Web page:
It was the second time I was seeing Joyce. She complained of soreness in her birth canal.
This was the same complaint she had previously. I had made a diagnosis of dry sex leading to high friction that caused soreness and pain.
I needed to dig deeper into her problem during her second visit. It was not usual to have the same problem a week after I had prescribed a lubricant and advised on prolonged foreplay.
Joyce was 34 years old and married for four years to Andrew. They had one child. They had had a good sex life but things seem to have changed over one year.
"My lubrication has not changed. I believe I respond quite well to sex but I think we are taking rather too long to finish a round. I have severally asked Andrew to stop to limit the damage I go through," Joyce reveals.
They had resorted to having sex only once a week to allow for healing but even then every act left her with more damage.
"Do you mean Andrew is unable to ejaculate during sex?" I asked, to which Joyce nodded.
I noted that her moods had suddenly changed and she looked rather apprehensive. She seemed to have been worrying over this for a while.
She was fighting a fit of emotion. I asked her to bring Andrew along the next day for medical evaluation.
"I cannot tell exactly what has happened to me," Andrew said when I met him. "I never seem to reach the end of a sexual act and even when Joyce does not stop me, I just give up because of exhaustion."
The diagnosis was clear, Andrew had delayed ejaculation and sometimes non-ejaculation. This is a problem that has many causes.
Abnormalities of hormones such as testosterone and prolactin can cause it.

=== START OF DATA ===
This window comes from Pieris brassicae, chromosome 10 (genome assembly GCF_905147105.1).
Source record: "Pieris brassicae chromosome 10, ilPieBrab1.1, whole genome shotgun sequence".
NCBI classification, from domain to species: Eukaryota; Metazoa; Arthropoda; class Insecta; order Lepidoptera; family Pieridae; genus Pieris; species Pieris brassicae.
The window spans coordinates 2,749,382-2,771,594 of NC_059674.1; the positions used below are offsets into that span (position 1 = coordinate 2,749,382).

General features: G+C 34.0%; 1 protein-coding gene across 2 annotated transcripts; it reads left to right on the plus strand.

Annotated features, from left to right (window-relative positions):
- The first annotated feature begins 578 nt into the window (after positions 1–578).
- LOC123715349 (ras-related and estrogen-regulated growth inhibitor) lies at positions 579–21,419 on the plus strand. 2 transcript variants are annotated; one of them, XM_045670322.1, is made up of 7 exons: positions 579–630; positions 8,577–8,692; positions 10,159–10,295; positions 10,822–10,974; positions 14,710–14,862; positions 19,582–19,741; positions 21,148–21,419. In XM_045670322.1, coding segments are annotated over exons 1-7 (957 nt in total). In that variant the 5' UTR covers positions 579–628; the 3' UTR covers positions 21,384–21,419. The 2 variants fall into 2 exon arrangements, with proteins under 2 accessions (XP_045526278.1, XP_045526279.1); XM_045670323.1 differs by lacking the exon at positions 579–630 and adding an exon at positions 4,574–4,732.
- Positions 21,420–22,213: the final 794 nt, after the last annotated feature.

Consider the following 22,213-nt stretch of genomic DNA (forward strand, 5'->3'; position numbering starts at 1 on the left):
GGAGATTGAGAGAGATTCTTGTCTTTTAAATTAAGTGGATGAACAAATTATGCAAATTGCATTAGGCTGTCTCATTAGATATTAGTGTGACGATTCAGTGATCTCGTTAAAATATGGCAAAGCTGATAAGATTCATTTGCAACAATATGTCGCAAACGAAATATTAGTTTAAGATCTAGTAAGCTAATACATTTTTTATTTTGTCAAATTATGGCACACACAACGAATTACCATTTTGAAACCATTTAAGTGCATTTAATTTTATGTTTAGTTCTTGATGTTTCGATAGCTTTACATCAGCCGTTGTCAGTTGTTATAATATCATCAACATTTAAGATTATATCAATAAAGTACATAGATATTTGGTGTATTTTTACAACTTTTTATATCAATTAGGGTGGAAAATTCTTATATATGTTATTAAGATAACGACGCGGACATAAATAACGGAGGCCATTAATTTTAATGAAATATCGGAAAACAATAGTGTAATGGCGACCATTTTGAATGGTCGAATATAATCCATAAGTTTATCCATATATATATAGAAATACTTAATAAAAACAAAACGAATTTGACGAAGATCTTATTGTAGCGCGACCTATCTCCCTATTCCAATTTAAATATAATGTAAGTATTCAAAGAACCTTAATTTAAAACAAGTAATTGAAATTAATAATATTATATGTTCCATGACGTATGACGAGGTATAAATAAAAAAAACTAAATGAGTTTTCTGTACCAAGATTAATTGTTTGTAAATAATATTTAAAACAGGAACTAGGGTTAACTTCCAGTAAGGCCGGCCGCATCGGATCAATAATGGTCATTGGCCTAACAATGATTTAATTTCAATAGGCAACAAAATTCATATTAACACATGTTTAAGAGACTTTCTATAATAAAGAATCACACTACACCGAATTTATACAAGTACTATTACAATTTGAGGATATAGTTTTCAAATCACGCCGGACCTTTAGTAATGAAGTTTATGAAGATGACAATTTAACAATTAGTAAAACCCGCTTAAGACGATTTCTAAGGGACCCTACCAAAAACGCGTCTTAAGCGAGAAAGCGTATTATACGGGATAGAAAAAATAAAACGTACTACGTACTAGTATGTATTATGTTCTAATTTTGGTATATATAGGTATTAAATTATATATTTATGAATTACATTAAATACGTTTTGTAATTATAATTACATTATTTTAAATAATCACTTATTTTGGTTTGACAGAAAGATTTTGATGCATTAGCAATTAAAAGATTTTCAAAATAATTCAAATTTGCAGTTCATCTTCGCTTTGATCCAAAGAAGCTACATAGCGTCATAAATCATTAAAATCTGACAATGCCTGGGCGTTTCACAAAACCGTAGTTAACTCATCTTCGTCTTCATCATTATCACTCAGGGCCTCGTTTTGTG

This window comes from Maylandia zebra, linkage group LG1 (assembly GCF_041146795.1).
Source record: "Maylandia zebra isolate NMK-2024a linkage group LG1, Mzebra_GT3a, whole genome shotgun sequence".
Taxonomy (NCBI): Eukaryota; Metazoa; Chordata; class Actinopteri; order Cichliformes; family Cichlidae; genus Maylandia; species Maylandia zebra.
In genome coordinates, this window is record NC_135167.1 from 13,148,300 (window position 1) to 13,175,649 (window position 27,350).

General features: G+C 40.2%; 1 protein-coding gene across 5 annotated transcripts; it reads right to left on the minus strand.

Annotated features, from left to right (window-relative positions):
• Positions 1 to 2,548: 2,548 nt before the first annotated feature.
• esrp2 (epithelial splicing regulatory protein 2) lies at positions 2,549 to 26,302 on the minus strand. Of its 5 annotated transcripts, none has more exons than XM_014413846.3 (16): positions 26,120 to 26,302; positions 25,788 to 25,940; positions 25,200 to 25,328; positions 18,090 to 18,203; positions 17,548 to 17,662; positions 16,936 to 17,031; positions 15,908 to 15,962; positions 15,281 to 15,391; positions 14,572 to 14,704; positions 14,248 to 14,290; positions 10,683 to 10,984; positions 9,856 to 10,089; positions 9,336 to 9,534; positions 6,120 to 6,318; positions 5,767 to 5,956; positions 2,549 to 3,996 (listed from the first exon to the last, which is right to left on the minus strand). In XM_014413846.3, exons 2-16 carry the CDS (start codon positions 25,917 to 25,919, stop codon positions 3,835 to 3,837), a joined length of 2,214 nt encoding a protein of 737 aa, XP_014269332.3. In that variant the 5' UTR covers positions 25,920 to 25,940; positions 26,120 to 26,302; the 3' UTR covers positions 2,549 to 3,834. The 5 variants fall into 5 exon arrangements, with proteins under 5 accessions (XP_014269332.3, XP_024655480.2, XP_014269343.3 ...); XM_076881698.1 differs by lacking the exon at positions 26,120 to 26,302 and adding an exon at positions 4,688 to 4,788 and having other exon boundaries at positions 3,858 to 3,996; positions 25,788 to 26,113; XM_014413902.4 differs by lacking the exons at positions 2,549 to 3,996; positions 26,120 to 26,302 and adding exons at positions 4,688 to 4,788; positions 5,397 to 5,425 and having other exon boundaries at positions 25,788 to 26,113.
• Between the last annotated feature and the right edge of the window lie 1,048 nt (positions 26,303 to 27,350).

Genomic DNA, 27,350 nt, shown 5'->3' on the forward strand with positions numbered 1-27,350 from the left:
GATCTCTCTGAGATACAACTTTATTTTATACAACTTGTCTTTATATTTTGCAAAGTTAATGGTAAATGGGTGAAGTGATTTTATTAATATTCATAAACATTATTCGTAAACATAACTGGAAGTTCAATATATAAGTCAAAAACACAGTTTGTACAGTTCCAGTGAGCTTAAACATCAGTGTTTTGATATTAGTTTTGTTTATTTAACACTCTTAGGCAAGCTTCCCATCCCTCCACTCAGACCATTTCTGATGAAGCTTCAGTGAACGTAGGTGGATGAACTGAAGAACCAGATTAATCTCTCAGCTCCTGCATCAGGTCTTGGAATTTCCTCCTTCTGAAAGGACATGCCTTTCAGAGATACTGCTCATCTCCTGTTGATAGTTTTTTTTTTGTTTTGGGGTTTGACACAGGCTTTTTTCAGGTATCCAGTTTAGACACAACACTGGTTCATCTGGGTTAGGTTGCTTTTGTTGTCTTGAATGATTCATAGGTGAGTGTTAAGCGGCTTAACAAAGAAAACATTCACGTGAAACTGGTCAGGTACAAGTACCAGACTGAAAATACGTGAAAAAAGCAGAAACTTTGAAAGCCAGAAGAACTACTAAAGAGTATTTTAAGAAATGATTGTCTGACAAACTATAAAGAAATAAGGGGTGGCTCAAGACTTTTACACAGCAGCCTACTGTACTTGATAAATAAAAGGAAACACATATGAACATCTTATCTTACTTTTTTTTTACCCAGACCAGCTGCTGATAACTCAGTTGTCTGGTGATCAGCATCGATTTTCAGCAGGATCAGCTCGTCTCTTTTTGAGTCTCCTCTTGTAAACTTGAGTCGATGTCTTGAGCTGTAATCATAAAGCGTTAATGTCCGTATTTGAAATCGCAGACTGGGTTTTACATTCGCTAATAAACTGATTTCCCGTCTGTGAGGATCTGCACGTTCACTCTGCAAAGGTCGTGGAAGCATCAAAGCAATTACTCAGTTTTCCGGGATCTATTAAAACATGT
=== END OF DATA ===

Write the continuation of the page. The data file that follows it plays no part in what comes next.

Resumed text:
Some medicines used for the treatment of other diseases can similarly impact on ejaculation. In some cases, a nerve problem can be the cause of the problem as happens in complications of diabetes.
I examined Andrew and ordered a battery of tests to unearth what was causing his problem.
Test results were ready three days later and Andrew came to the clinic promptly for review. Andrew had low testosterone.
Commonly, men with low testosterone first present to a doctor with loss of libido. Others first report erection problems.
In rare cases, the first symptom may be fatigue and loss of vitality. It is quite rare that the first symptom is delayed or non-ejaculation. Andrew's case was therefore unique.
"So, what could have caused my testosterone to reduce?" Andrew asked. I had told him that he would be put on a hormone replacement treatment for a long time to maintain good health. This worried him.
In many cases, the male hormone levels fall as he ages. It is estimated that men achieve their peak at around the age of 30 years and that a decline starts thereafter.
For most men, this natural decline results in low levels in ages above 50, sometimes 60 or even later. It was therefore unusual for Andrew to have a low count at 34.
I ordered for further tests but these failed to identify a cause to the problem. The treatment at this point was to put Andrew on hormone replacement therapy.
"And how long will it take before the ejaculation problem is solved," Joyce asked. It appeared the prolonged sex duration had traumatised her.
She went ahead to ask if sex could be postponed all together till Andrew got well.
Unfortunately in some of these treatments, one is never sure of how long it would take to reverse the problem.
At the same time, sex cannot be postponed indefinitely. Intimacy among couples holds supreme.
The solution was to find safer and mutually acceptable ways for the couple to have sex. This called for sex coaching.
A month after initiating testosterone treatment, Andrew's ejaculation normalised. The couple was back to their usual sexual activity.
Their experience confirmed that whenever a sex problem happens, both should see the doctor. You never know who exactly between the two of you needs treatment.